Investment, stock, and value: The dark side of Bitcoin
When someone mentions cryptocurrency, the word Bitcoin immediately springs to mind.
When someone mentions cryptocurrency, the word Bitcoin immediately springs to mind. Thanks to that one invention, a myriad of other online currencies have sprung up all over the internet, spurring an online furore that is increasingly amounting to an unprecedented state of digital folly. Since Bitcoin hit the world wide web, banks, governments and financial institutions are keeping a close eye on this new virtual phenomenon, and are probably waiting for that one perfect opportunity to jump on the bandwagon and stop it in its tracks.
As cryptocurrencies are increasing in terms of number, value and circulation, companies are bravely taking steps to accommodate the many new ways that consumers can may and sell goods online. Want to sell your couch online? Why not sell it for some Bitcoin ? Want to get paid for offering your online services? Why not get paid in Dogecoin? Much pay, Such Service! The phrase that was just used will probably be familiar to you if you are an avid fan of cryptocurrencies. And as the financial web gradually expands, more opportunities are arising.
Across the globe, companies and firms are actively investing in Bitcoin; for example, in North America more than 19 Bitcoin startups have been invested in by private funds, while 9 are now operating in Asia (and 3 in Europe)! Another example would be the $147 million investment made by Pantera Capital Management LP – Bitcoin anyone?
To understand why Bitcoin is risqué, it's necessary that one comprehends the primary method in which Bitcoin is obtained:
“A miner who solves the problem gets to put his name next to a predetermined number of bitcoins on a ledger, which records all bitcoin transactions and is constantly shared and updated by a peer-to-peer network similar to the original version of the music-sharing service Napster. The number of bitcoins and the speed at which they can be created is mathematically limited, with successful mining that earns fewer and fewer bitcoins over time until the number reaches a little less than 21 million. That's when it stops”.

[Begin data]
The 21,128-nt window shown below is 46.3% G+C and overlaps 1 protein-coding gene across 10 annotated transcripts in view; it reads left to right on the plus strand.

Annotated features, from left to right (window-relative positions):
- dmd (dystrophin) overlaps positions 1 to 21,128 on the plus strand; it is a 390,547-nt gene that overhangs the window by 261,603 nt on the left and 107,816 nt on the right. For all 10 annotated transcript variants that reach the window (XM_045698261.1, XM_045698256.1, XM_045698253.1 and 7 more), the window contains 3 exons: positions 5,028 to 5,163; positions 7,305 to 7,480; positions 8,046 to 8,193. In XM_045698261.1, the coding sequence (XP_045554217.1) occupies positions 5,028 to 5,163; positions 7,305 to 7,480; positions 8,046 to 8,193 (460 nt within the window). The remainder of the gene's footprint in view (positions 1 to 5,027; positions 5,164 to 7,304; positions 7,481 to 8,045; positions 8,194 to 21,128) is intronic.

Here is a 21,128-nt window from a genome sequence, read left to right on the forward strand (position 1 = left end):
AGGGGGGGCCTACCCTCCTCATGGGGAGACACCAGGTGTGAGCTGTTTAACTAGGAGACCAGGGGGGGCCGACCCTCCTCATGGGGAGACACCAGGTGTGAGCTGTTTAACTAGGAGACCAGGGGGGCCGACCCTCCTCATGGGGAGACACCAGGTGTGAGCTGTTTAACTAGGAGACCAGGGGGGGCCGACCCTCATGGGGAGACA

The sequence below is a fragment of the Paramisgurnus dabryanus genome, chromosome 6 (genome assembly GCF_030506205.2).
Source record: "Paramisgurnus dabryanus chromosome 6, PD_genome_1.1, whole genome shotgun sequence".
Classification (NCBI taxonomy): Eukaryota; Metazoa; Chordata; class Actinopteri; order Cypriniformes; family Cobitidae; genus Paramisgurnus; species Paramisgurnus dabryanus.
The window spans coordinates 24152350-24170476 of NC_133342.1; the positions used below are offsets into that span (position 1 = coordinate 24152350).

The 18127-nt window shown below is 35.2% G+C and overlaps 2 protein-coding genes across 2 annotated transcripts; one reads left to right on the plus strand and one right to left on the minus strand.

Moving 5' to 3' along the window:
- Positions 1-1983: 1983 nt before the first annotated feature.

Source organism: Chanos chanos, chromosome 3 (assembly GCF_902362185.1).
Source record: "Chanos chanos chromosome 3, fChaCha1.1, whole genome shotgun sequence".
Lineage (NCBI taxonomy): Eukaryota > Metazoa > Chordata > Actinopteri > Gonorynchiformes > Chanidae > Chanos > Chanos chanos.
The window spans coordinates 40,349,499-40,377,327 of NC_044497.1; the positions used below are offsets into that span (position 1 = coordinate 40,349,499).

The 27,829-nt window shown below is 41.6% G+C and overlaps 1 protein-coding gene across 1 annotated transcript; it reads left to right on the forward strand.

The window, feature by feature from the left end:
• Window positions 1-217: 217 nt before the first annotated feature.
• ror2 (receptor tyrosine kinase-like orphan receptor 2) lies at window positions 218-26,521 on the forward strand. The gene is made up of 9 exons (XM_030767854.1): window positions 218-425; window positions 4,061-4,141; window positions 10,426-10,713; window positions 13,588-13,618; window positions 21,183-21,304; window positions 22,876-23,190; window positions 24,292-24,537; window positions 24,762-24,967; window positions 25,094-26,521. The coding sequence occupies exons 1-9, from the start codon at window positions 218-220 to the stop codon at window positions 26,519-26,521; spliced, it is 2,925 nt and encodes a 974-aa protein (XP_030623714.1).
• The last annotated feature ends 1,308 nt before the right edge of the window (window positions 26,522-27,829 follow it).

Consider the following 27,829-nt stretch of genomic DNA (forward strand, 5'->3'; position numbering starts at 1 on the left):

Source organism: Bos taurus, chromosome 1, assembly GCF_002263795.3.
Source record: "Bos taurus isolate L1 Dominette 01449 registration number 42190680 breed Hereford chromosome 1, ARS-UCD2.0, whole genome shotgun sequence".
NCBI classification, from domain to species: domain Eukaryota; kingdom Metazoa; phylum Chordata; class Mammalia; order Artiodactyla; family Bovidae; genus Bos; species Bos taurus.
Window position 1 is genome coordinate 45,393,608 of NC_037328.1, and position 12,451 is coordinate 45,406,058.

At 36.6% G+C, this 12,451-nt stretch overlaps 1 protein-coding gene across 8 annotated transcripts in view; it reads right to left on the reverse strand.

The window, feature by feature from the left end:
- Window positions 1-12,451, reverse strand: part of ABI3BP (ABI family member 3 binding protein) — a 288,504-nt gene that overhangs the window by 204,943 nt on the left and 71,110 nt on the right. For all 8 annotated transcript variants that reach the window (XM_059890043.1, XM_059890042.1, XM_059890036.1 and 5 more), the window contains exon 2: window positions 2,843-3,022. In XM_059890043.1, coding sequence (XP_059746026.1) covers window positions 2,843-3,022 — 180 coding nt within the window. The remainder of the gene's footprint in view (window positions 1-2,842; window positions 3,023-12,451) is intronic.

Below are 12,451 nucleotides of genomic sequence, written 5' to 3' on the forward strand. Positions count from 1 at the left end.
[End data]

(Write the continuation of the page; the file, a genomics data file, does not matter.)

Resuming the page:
If mining seems perfectly innocent and harmless, it was only a matter of time (as it is with all currencies) before investment and speculation took over. Being an actual currency, Bitcoin now has to abide by a number of make-or-break principles, such as market value, stock exchanges, profits, and of course, loss; and everyone knows that loss and drops in profits are synonymous with dwindling investment opportunities, and could drag any cryptocurrency down in to the depths of oblivion.
In another article, it is even noted that “Bitcoin has a long history of volatility due to hacks — after which its price seems to rally. After all, back in June 2011 a hacker crashed the crypto-currency — bringing its value from $17.50 down to pennies. Anyone who bought Bitcoin after that is now sitting on huge profits — even after Mt. Gox’s collapse — it trades at $556 according to CoinDesk”.
Is the virtual nature of cryptocurrency the element that will eventually lead to its own demise? Many have predicted that in a few years a new fad will take over, but just like a stock exchange, that is pure speculation. And as it has already been stated, it is now up to pure speculation to play its role in keeping Bitcoin afloat, while others desperately sacrifice computing power to mine as many coins as they can.
It's impossible therefore to affirm with any certainty where Bitcoin will be in a few years. But it's clear that just like any cryptocurrency, Bitcoin has a darker side to it: rogue investment, speculation, computer hacking, and a troubled market presence with value that rises one second, only to spectacularly spiral out of control the next.